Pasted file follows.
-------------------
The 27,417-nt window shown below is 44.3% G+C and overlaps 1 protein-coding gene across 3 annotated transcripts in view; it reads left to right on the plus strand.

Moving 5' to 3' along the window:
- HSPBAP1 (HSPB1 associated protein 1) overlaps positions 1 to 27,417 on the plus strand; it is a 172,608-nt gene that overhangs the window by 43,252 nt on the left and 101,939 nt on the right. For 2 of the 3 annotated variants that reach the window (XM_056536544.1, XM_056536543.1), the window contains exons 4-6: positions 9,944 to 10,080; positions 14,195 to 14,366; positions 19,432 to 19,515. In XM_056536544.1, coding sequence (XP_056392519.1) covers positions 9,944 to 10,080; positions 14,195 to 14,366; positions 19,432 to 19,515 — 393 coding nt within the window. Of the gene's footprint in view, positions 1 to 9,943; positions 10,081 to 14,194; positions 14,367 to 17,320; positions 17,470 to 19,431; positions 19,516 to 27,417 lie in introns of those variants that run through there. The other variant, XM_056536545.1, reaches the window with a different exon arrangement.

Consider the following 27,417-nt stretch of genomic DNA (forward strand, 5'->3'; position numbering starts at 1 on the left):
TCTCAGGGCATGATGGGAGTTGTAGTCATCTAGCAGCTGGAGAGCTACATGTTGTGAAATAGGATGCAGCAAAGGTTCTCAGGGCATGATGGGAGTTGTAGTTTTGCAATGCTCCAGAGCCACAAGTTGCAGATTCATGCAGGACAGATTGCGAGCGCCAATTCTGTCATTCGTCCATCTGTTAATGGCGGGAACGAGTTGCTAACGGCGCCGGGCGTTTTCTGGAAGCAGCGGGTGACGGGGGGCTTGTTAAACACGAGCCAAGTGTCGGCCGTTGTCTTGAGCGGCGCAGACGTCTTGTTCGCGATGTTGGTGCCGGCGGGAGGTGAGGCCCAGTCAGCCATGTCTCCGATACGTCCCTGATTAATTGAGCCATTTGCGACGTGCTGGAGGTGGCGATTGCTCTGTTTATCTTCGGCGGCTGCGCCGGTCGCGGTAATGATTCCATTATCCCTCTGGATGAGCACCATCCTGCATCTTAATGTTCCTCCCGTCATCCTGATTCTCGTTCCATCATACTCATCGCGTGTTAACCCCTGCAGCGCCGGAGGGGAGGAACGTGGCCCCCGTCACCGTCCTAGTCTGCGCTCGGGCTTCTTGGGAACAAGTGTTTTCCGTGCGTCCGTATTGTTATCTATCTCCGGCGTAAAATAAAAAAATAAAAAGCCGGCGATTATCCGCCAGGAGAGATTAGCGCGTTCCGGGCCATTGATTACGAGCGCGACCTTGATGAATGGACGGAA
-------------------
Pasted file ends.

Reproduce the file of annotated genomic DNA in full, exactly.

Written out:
The 27,417-nt window shown below is 44.3% G+C and overlaps 1 protein-coding gene across 3 annotated transcripts in view; it reads left to right on the plus strand.

Moving 5' to 3' along the window:
- HSPBAP1 (HSPB1 associated protein 1) overlaps positions 1 to 27,417 on the plus strand; it is a 172,608-nt gene that overhangs the window by 43,252 nt on the left and 101,939 nt on the right. For 2 of the 3 annotated variants that reach the window (XM_056536544.1, XM_056536543.1), the window contains exons 4-6: positions 9,944 to 10,080; positions 14,195 to 14,366; positions 19,432 to 19,515. In XM_056536544.1, coding sequence (XP_056392519.1) covers positions 9,944 to 10,080; positions 14,195 to 14,366; positions 19,432 to 19,515 — 393 coding nt within the window. Of the gene's footprint in view, positions 1 to 9,943; positions 10,081 to 14,194; positions 14,367 to 17,320; positions 17,470 to 19,431; positions 19,516 to 27,417 lie in introns of those variants that run through there. The other variant, XM_056536545.1, reaches the window with a different exon arrangement.

Consider the following 27,417-nt stretch of genomic DNA (forward strand, 5'->3'; position numbering starts at 1 on the left):
TCTCAGGGCATGATGGGAGTTGTAGTCATCTAGCAGCTGGAGAGCTACATGTTGTGAAATAGGATGCAGCAAAGGTTCTCAGGGCATGATGGGAGTTGTAGTTTTGCAATGCTCCAGAGCCACAAGTTGCAGATTCATGCAGGACAGATTGCGAGCGCCAATTCTGTCATTCGTCCATCTGTTAATGGCGGGAACGAGTTGCTAACGGCGCCGGGCGTTTTCTGGAAGCAGCGGGTGACGGGGGGCTTGTTAAACACGAGCCAAGTGTCGGCCGTTGTCTTGAGCGGCGCAGACGTCTTGTTCGCGATGTTGGTGCCGGCGGGAGGTGAGGCCCAGTCAGCCATGTCTCCGATACGTCCCTGATTAATTGAGCCATTTGCGACGTGCTGGAGGTGGCGATTGCTCTGTTTATCTTCGGCGGCTGCGCCGGTCGCGGTAATGATTCCATTATCCCTCTGGATGAGCACCATCCTGCATCTTAATGTTCCTCCCGTCATCCTGATTCTCGTTCCATCATACTCATCGCGTGTTAACCCCTGCAGCGCCGGAGGGGAGGAACGTGGCCCCCGTCACCGTCCTAGTCTGCGCTCGGGCTTCTTGGGAACAAGTGTTTTCCGTGCGTCCGTATTGTTATCTATCTCCGGCGTAAAATAAAAAAATAAAAAGCCGGCGATTATCCGCCAGGAGAGATTAGCGCGTTCCGGGCCATTGATTACGAGCGCGACCTTGATGAATGGACGGAA